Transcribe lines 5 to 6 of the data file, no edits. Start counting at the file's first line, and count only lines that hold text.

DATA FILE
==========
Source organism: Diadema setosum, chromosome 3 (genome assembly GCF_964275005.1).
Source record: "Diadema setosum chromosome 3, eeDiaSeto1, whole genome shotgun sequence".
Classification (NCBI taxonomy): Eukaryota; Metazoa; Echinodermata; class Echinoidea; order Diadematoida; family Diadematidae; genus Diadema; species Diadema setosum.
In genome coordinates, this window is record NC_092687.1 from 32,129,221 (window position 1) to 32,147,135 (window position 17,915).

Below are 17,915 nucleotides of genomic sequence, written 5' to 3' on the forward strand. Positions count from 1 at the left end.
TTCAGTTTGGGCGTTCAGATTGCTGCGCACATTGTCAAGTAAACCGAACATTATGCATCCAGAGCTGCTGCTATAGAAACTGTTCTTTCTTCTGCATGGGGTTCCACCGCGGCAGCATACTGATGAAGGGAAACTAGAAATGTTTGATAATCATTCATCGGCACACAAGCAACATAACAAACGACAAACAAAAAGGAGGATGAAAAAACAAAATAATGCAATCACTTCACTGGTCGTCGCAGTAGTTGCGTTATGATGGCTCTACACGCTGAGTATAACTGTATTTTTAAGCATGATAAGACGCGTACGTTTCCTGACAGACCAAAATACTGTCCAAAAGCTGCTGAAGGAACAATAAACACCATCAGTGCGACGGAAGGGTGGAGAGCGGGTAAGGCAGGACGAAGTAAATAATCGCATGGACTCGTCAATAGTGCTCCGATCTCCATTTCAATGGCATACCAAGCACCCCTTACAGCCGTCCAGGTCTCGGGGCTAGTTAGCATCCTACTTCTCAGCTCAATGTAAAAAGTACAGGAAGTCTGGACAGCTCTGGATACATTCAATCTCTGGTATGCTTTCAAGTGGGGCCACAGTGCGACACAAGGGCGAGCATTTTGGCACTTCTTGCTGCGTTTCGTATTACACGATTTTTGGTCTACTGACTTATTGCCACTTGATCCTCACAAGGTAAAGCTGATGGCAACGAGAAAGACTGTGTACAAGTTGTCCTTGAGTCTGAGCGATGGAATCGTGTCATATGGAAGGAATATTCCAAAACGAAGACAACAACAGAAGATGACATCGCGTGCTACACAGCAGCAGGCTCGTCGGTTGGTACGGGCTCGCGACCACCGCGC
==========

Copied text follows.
Below are 17,915 nucleotides of genomic sequence, written 5' to 3' on the forward strand. Positions count from 1 at the left end.
TTCAGTTTGGGCGTTCAGATTGCTGCGCACATTGTCAAGTAAACCGAACATTATGCATCCAGAGCTGCTGCTATAGAAACTGTTCTTTCTTCTGCATGGGGTTCCACCGCGGCAGCATACTGATGAAGGGAAACTAGAAATGTTTGATAATCATTCATCGGCACACAAGCAACATAACAAACGACAAACAAAAAGGAGGATGAAAAAACAAAATAATGCAATCACTTCACTGGTCGTCGCAGTAGTTGCGTTATGATGGCTCTACACGCTGAGTATAACTGTATTTTTAAGCATGATAAGACGCGTACGTTTCCTGACAGACCAAAATACTGTCCAAAAGCTGCTGAAGGAACAATAAACACCATCAGTGCGACGGAAGGGTGGAGAGCGGGTAAGGCAGGACGAAGTAAATAATCGCATGGACTCGTCAATAGTGCTCCGATCTCCATTTCAATGGCATACCAAGCACCCCTTACAGCCGTCCAGGTCTCGGGGCTAGTTAGCATCCTACTTCTCAGCTCAATGTAAAAAGTACAGGAAGTCTGGACAGCTCTGGATACATTCAATCTCTGGTATGCTTTCAAGTGGGGCCACAGTGCGACACAAGGGCGAGCATTTTGGCACTTCTTGCTGCGTTTCGTATTACACGATTTTTGGTCTACTGACTTATTGCCACTTGATCCTCACAAGGTAAAGCTGATGGCAACGAGAAAGACTGTGTACAAGTTGTCCTTGAGTCTGAGCGATGGAATCGTGTCATATGGAAGGAATATTCCAAAACGAAGACAACAACAGAAGATGACATCGCGTGCTACACAGCAGCAGGCTCGTCGGTTGGTACGGGCTCGCGACCACCGCGC